Local authorities across the UK are readying themselves for the BDUK process – some are in the process of issuing tenders, others preparing their bids to BDUK for the next wave, while others are doing the hard graft of getting their local broadband plans ready for later in the year.
A common theme among many plans is to use public service networks to deliver digital village pumps – points where local access solutions can emerge, relying on a school or GP network connection as back-haul. This requires that the core network procurement needs is drawn up alongside the community strategy for delivering the access network. Without both, how can tender responses for the backbone be judged if the strategies, plans and aspirations of those expected to become stakeholders and customers haven’t been considered?
BUT not every community has the same capability; not every community has the same aspirations; and not every community has the same access to resources.
A village pump strategy needs to understand and support every type of community within a seamless and sustainable access framework. The uniqueness of each community is at the heart of the localism agenda of the government, and the local broadband access strategy is one of the first – and best – places the policy can become reality.
Trying to construct a regional model which is able to support every community in a manner which plays to their strengths and aspirations is challenging, and requires careful and creative thinking.
Some communities will be perfectly happy with a “race to infinity” where they need do little more than express a vague intention to buy something delivered to their door, and where their demands for speed can be met by a lower-cost technology like wireless or fibre to the cabinet (FttC). While this type of community is perhaps the easiest to support, it also generates the weakest investment profile and applying this lowest common denominator approach across a county would deny more energetic communities of the opportunity to express their capabilities and to demonstrate their ambition.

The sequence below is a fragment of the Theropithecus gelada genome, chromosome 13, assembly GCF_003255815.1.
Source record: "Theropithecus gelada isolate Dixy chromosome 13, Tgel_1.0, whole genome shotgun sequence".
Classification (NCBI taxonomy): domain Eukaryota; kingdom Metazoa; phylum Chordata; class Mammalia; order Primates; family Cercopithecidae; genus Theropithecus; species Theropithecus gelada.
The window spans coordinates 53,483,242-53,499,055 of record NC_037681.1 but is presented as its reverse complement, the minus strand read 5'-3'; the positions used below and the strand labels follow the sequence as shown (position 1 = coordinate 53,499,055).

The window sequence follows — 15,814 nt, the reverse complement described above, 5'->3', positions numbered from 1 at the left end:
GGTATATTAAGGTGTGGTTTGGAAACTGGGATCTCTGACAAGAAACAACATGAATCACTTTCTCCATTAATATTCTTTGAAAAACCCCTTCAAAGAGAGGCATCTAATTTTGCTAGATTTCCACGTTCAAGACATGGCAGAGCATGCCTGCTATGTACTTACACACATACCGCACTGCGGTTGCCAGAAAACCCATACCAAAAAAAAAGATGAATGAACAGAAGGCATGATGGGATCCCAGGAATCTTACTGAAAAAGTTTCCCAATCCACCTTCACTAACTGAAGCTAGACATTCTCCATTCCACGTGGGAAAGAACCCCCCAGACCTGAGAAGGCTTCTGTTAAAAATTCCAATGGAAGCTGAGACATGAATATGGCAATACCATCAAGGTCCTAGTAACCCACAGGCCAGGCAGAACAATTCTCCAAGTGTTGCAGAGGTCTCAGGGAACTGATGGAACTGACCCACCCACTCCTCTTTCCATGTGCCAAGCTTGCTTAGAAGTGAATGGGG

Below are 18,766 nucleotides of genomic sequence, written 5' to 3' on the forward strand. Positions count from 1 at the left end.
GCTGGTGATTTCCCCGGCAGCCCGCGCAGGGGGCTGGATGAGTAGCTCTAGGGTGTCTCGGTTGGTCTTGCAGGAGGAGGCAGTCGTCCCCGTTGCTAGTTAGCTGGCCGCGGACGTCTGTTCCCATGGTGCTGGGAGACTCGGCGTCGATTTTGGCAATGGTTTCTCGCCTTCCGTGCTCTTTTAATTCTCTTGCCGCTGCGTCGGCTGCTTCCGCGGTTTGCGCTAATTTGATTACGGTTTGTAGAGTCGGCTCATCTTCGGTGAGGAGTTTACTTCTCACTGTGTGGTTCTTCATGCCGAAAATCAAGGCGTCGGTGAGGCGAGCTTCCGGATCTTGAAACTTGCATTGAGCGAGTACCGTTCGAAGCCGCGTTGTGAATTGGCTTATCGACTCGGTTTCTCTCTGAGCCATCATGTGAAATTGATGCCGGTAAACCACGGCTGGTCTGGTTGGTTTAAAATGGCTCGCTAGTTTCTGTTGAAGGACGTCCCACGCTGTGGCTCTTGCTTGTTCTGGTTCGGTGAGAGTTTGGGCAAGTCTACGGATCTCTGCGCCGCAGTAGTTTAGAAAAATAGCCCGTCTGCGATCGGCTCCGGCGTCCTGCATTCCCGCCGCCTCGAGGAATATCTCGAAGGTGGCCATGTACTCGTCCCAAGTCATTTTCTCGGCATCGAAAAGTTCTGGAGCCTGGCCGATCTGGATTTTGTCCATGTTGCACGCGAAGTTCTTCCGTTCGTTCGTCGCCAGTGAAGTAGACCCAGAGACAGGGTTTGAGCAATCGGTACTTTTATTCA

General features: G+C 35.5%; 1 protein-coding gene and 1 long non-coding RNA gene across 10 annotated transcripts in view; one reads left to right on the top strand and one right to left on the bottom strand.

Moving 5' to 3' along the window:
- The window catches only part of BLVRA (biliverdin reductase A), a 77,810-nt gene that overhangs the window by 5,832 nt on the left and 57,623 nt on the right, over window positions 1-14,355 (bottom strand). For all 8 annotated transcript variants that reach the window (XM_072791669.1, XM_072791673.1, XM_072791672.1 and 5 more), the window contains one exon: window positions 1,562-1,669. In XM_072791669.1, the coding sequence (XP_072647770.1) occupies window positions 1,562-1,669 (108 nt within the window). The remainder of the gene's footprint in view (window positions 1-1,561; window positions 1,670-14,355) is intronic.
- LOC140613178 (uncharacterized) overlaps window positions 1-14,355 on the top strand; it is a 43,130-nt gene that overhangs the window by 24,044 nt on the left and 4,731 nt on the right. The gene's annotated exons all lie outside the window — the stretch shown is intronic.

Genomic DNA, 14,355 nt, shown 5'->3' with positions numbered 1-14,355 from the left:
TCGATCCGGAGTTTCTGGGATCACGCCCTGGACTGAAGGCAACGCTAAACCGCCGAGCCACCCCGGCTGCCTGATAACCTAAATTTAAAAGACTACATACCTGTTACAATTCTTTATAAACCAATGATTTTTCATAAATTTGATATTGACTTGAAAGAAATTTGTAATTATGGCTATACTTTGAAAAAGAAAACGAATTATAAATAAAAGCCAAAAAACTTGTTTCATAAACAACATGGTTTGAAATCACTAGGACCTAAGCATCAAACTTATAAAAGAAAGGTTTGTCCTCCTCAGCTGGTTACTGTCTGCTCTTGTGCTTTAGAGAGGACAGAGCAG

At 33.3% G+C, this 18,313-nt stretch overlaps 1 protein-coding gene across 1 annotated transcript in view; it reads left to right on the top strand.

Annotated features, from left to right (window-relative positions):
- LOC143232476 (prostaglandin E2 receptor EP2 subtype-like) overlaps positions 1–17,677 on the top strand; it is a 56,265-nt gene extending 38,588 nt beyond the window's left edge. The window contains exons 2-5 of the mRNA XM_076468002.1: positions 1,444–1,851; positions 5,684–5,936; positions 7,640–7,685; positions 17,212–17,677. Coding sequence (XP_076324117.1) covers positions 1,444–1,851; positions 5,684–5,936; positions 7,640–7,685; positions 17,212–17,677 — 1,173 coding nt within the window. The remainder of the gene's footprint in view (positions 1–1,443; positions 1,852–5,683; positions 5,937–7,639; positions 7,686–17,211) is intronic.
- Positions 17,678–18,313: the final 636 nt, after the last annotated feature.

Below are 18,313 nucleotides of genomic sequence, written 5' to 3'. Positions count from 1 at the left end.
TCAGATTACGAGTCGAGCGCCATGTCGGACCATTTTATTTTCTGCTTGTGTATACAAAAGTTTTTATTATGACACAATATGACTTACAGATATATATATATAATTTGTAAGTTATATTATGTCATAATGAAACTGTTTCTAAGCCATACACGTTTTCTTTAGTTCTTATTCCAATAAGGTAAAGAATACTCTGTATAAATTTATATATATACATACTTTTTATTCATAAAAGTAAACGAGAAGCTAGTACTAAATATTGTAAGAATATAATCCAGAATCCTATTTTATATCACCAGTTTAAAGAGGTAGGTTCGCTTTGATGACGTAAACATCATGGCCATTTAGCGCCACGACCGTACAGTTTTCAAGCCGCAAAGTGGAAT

Some communities will want to become stakeholders, perhaps investing their own money or digging the trenches for a permanent solution to the broadband needs. Its the ambition of these groups that will drive the future innovation and economic growth in a county, so its critical that their ambitions are supported alongside less technologically needy communities.
However, based on my email box, phone calls and conversations I sense that communities are becoming confused as often there seems to be less clarity surrounding the community access strategies than their is about the development of a joined-up local PSN. The access network is the most expensive and challenging part, and reflecting differing community needs and capabilities is hard but it is necessary for a successful local broadband plan.
In an earlier article I commented on the apparent lack of the Big Society manifesting itself in some local authority strategies. Developing a county-wide access framework which encompasses a range of solutions that can engage communities of all needs and aspirations fixes that. It certainly isn’t easy, and it will require creative and new thinking, but there is help available.
There are people who can help develop a community engagement programme that goes beyond a demand registration site; others who can build an investment case that leverages both city and community funds; and other still that can help shape the technical choices and delivery models that leave the community as stakeholders in a solution that fits their purpose, from within a coherent framework which can be delivered across the county.
In the coming weeks there will announcements regarding practical help and support for local authorities, communities, and network operators developing inclusive access strategies but If you’re in the middle of this work now contact me and I’ll put you touch.